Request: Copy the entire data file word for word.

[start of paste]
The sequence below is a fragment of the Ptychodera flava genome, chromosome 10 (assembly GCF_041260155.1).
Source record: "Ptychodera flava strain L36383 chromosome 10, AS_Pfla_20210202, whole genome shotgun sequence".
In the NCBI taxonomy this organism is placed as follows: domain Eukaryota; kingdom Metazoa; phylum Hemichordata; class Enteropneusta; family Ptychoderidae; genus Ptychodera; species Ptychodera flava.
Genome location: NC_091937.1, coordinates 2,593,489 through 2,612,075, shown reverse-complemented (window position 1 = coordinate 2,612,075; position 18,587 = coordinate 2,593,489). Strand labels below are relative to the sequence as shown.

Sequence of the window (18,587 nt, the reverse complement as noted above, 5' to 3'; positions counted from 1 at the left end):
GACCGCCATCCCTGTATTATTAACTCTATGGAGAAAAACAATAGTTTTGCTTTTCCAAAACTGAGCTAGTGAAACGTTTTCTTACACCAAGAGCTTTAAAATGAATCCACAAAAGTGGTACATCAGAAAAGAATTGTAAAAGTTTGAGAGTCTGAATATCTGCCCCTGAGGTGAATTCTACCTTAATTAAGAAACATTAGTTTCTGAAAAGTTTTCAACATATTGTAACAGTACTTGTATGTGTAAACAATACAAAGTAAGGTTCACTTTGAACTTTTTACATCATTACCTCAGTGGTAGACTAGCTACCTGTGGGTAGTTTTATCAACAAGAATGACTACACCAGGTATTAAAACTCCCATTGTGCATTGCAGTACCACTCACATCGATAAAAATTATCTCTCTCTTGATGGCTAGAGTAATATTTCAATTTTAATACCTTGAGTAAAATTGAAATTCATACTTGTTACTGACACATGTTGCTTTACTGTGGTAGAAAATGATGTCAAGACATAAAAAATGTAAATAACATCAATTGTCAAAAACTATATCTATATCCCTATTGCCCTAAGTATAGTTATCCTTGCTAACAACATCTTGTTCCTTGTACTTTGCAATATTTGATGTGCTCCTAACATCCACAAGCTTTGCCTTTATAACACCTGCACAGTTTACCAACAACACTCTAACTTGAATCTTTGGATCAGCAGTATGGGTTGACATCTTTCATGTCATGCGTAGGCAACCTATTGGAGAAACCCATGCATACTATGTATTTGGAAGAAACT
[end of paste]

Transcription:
The sequence below is a fragment of the Ptychodera flava genome, chromosome 10 (assembly GCF_041260155.1).
Source record: "Ptychodera flava strain L36383 chromosome 10, AS_Pfla_20210202, whole genome shotgun sequence".
In the NCBI taxonomy this organism is placed as follows: domain Eukaryota; kingdom Metazoa; phylum Hemichordata; class Enteropneusta; family Ptychoderidae; genus Ptychodera; species Ptychodera flava.
Genome location: NC_091937.1, coordinates 2,593,489 through 2,612,075, shown reverse-complemented (window position 1 = coordinate 2,612,075; position 18,587 = coordinate 2,593,489). Strand labels below are relative to the sequence as shown.

Sequence of the window (18,587 nt, the reverse complement as noted above, 5' to 3'; positions counted from 1 at the left end):
GACCGCCATCCCTGTATTATTAACTCTATGGAGAAAAACAATAGTTTTGCTTTTCCAAAACTGAGCTAGTGAAACGTTTTCTTACACCAAGAGCTTTAAAATGAATCCACAAAAGTGGTACATCAGAAAAGAATTGTAAAAGTTTGAGAGTCTGAATATCTGCCCCTGAGGTGAATTCTACCTTAATTAAGAAACATTAGTTTCTGAAAAGTTTTCAACATATTGTAACAGTACTTGTATGTGTAAACAATACAAAGTAAGGTTCACTTTGAACTTTTTACATCATTACCTCAGTGGTAGACTAGCTACCTGTGGGTAGTTTTATCAACAAGAATGACTACACCAGGTATTAAAACTCCCATTGTGCATTGCAGTACCACTCACATCGATAAAAATTATCTCTCTCTTGATGGCTAGAGTAATATTTCAATTTTAATACCTTGAGTAAAATTGAAATTCATACTTGTTACTGACACATGTTGCTTTACTGTGGTAGAAAATGATGTCAAGACATAAAAAATGTAAATAACATCAATTGTCAAAAACTATATCTATATCCCTATTGCCCTAAGTATAGTTATCCTTGCTAACAACATCTTGTTCCTTGTACTTTGCAATATTTGATGTGCTCCTAACATCCACAAGCTTTGCCTTTATAACACCTGCACAGTTTACCAACAACACTCTAACTTGAATCTTTGGATCAGCAGTATGGGTTGACATCTTTCATGTCATGCGTAGGCAACCTATTGGAGAAACCCATGCATACTATGTATTTGGAAGAAACT